‘The photographer was challenged when police noticed him taking a picture as an officer was putting fuel into a police car,’ revealed the Northern Ireland-based Police Ombudsman, in a statement on its Facebook page yesterday.

‘The photographer told Police Ombudsman investigators that an officer asked him to delete the image on the basis that it could be “of use to terrorists”.

When the photographer queried this, he said his camera was taken from him and all the pictures deleted from its memory card.’

Amateur Photographer (AP) has discovered that the incident occurred in March 2010 but has only just come to light after the Police Ombudsman reviewed its case studies, for publication on the organisation’s Twitter and Facebook pages.

It took place before the UK Government overhauled anti-terror laws following years of campaigning by amateur and professional photographers.

The photographer attended a police station after demanding a written record that his images had been deleted.

There he was told that his card would be seized and sent for analysis ‘and a file would then be sent to the Public Prosecution Service to consider a possible prosecution for being in possession of articles likely to be of use to terrorists’.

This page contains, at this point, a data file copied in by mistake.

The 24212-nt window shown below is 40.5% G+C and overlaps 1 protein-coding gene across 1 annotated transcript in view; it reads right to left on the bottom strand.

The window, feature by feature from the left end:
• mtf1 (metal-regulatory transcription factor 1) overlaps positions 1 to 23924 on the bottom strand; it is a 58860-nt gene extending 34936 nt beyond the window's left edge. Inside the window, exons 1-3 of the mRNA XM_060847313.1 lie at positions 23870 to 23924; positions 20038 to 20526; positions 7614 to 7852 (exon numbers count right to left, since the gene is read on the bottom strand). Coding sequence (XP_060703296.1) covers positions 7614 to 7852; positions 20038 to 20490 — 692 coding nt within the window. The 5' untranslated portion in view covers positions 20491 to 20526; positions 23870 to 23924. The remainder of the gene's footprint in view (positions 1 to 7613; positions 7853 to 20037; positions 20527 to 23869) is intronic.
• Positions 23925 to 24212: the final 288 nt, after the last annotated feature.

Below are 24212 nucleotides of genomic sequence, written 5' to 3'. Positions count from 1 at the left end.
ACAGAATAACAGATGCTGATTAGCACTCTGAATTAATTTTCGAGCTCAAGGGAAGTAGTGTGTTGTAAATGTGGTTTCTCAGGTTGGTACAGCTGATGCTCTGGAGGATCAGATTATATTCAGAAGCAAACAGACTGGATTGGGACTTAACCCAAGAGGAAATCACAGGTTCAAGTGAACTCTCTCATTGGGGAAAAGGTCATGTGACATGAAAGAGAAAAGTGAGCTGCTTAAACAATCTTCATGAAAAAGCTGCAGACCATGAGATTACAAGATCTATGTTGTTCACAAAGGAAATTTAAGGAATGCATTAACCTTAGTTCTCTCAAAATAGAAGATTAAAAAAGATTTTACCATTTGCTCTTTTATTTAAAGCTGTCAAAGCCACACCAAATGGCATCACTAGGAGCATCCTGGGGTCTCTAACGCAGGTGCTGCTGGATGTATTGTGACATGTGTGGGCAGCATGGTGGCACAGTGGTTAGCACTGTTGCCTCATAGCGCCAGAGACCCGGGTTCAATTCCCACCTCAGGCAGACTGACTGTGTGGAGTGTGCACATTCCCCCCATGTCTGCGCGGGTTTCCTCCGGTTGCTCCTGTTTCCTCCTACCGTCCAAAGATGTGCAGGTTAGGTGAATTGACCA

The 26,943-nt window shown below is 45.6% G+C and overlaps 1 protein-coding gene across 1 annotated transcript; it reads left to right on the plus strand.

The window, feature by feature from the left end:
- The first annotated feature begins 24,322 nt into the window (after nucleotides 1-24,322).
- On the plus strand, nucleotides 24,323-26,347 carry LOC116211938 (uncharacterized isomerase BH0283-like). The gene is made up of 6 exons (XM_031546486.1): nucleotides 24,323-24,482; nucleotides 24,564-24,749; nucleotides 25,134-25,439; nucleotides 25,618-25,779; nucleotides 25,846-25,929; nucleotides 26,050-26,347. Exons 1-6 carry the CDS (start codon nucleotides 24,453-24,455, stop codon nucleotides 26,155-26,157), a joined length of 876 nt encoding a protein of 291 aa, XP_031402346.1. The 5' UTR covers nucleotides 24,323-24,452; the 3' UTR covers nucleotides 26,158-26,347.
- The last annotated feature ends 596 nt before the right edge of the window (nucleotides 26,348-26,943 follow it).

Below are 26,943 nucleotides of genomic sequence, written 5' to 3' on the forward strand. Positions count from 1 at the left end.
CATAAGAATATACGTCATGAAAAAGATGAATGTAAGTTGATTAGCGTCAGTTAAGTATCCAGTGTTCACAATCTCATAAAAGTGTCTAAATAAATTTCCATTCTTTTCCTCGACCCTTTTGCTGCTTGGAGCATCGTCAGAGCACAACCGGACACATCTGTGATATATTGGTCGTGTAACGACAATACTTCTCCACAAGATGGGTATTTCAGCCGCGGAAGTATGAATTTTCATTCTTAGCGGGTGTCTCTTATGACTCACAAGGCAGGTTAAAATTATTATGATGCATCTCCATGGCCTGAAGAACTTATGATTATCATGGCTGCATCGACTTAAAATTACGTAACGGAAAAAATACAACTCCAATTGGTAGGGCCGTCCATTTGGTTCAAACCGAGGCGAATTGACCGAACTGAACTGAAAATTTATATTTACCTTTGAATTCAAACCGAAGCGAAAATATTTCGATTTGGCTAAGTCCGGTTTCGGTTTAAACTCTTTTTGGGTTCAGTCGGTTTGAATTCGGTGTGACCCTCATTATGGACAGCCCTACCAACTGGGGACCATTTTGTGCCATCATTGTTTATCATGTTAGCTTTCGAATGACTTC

The photographer was not prosecuted – and he was told he could collect his memory card three weeks later – but the man complained to the Police Ombudsman, alleging that the images had been ‘unlawfully deleted’.

The Police Ombudsman ruled that the officer did not have the legal power to delete images under anti-terror laws in force at the time.

It recommended that the Police Service of Northern Ireland officer be ‘informally disciplined for deleting the pictures’.

The officer has been disciplined, according to the ombudsman.

However, the ombudsman said the police photography unit which analysed the card ‘would not have been responsible for restoring the deleted images before returning the card to the complainant’.

A spokesman for the Police Ombudsman, which is based in Belfast, told AP it would not release the exact location of the incident, to protect the identities of those involved.

The spokesman said that the case file was closed in August 2011.

The Police Ombudsman declined to comment further.

AP understands that the photographer in question has not taken legal action.

A recent investigation by AP revealed that one in four UK police forces refuses to reveal data relating to compensation paid to photographers stopped in public.

In response to a Freedom of Information request, the Police Service of Northern Ireland told AP it had received no such claims relating to incidents taking place in the three years since August 2010.